As questions swirl over European investment funds, the formation of a partnership between Draper Esprit and Earlybird couldn’t come at a better time for the region’s start-ups.
A new partnership between Dublin and London-listed Draper Esprit and Berlin-based Earlybird is, in effect, the equivalent of a €1.3bn-plus super-fund for European emerging tech start-ups.
News of the partnership has prompted speculation that a merger between the two companies is likely.
‘We share the same belief that European entrepreneurs have the ability to build significant global businesses of the future’
The partnership is expected to deploy up to €200m in seed-stage companies as well as those on series A, B and C rounds.
Large pools of capital can do a lot more
The goal of the partnership is to make 20 to 25 new deals a year by combining various pools of capital into the equivalent of a €1.3bn-plus pool of venture capital and a combined portfolio of more than 100 high-growth companies across Europe, making it one of the continent’s largest super-funds.
“We have known the team at Draper Esprit for many years and we share the same belief that European entrepreneurs have the ability to build significant global businesses of the future,” Earlybird said in a statement.
“In our opinion, this can only be reached through a competitive access to funding provided by respectively large pools of capital that enable investments across all development stages of a company. Driven by this fact, two very complementary partners decided to build a strong partnership based on trust and our aspiration to help promising tech start-ups in Europe with excellent teams and highly scalable business models by sharing deal flow, investment resources, expertise to co-invest and providing globally competitive amounts of capital.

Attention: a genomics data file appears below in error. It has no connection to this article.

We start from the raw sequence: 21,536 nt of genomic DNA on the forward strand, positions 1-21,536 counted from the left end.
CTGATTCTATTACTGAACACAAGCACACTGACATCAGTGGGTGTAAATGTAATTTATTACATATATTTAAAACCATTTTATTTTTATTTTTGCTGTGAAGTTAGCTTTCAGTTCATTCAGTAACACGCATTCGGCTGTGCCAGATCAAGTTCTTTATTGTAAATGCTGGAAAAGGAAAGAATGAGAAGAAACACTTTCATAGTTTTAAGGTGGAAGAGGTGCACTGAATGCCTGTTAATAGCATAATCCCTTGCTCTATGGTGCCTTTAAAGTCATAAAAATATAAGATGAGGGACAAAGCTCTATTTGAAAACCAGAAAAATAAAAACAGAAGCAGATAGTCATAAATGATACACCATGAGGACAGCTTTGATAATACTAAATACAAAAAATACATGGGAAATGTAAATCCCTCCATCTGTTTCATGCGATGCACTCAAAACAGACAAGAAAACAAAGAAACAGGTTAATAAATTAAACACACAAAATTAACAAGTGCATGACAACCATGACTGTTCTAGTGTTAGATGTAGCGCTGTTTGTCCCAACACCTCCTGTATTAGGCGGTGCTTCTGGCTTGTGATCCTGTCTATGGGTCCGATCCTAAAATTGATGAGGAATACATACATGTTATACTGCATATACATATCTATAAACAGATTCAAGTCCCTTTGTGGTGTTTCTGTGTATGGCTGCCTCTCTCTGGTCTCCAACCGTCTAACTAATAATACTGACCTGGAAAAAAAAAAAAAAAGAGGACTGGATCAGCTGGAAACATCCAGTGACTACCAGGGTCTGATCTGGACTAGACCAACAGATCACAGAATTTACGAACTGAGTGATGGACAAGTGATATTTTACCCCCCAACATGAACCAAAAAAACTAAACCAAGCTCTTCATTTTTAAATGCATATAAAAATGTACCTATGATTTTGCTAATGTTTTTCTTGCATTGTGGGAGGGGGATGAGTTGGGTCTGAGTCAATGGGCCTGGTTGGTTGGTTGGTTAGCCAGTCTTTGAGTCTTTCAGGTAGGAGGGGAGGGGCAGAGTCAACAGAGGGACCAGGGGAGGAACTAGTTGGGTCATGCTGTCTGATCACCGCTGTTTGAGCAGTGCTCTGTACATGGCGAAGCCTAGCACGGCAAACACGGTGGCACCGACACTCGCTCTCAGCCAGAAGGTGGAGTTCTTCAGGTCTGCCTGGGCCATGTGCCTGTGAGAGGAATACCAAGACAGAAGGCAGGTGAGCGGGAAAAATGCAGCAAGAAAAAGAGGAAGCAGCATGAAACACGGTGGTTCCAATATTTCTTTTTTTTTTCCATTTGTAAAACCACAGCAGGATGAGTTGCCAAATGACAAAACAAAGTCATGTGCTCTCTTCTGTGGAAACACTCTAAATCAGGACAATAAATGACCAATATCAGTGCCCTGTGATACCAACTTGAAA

“Nevertheless, our Earlybird Digital West and the Draper Esprit team will continue to manage their respective funds and portfolios independently.”
Draper Esprit, a subsidiary of the $9bn Draper Fisher Jurvetson venture capital syndicate, conducted a £100m initial public offering (IPO) on the Dublin and London stock exchanges in 2016, led by Irishman Brian Caulfield, a venture partner with the firm. The company is a major investor in breakout European tech firms, including TransferWise, Trustpilot and Graphcore.
Earlybird has more than €850m under management and has been instrumental in seven IPOs and 22 trade sales.
This week, it emerged that Earlybird closed its €175m Digital West fund, which focuses on deep-tech start-ups in German-speaking countries, the Nordics, the UK, Benelux France and southern Europe, bringing the total capital under management at Earlybird to close to €1bn.
Investments by Earlybird include N26, UiPath, Smava and Peak Games.
The teaming up of the two companies couldn’t come at a better time for European start-ups.
For example, in Ireland, the start-up investment market is on the verge of falling over a cliff as existing seed funds mature. In its recently analysis of investment in Irish tech, the Irish Venture Capital Association warned that a lack of capital in Europe was exacerbating the problem.